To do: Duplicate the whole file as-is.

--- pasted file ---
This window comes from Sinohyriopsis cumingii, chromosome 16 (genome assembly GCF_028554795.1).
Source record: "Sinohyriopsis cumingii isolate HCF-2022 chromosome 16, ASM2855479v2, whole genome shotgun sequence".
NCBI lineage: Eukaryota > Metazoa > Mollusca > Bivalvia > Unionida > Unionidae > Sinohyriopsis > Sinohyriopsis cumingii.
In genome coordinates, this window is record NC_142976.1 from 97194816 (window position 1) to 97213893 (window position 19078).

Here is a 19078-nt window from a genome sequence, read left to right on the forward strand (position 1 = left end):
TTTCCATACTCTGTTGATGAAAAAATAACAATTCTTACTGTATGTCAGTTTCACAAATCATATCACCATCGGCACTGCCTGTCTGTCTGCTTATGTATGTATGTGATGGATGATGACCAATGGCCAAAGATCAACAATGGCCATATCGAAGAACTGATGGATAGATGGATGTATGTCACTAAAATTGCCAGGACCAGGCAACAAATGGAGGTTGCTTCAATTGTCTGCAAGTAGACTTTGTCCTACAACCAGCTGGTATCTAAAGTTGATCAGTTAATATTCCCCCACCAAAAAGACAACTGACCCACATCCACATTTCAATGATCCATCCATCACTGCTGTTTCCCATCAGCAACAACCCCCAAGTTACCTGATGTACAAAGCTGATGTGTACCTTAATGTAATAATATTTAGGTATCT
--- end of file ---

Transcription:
This window comes from Sinohyriopsis cumingii, chromosome 16 (genome assembly GCF_028554795.1).
Source record: "Sinohyriopsis cumingii isolate HCF-2022 chromosome 16, ASM2855479v2, whole genome shotgun sequence".
NCBI lineage: Eukaryota > Metazoa > Mollusca > Bivalvia > Unionida > Unionidae > Sinohyriopsis > Sinohyriopsis cumingii.
In genome coordinates, this window is record NC_142976.1 from 97194816 (window position 1) to 97213893 (window position 19078).

Here is a 19078-nt window from a genome sequence, read left to right on the forward strand (position 1 = left end):
TTTCCATACTCTGTTGATGAAAAAATAACAATTCTTACTGTATGTCAGTTTCACAAATCATATCACCATCGGCACTGCCTGTCTGTCTGCTTATGTATGTATGTGATGGATGATGACCAATGGCCAAAGATCAACAATGGCCATATCGAAGAACTGATGGATAGATGGATGTATGTCACTAAAATTGCCAGGACCAGGCAACAAATGGAGGTTGCTTCAATTGTCTGCAAGTAGACTTTGTCCTACAACCAGCTGGTATCTAAAGTTGATCAGTTAATATTCCCCCACCAAAAAGACAACTGACCCACATCCACATTTCAATGATCCATCCATCACTGCTGTTTCCCATCAGCAACAACCCCCAAGTTACCTGATGTACAAAGCTGATGTGTACCTTAATGTAATAATATTTAGGTATCT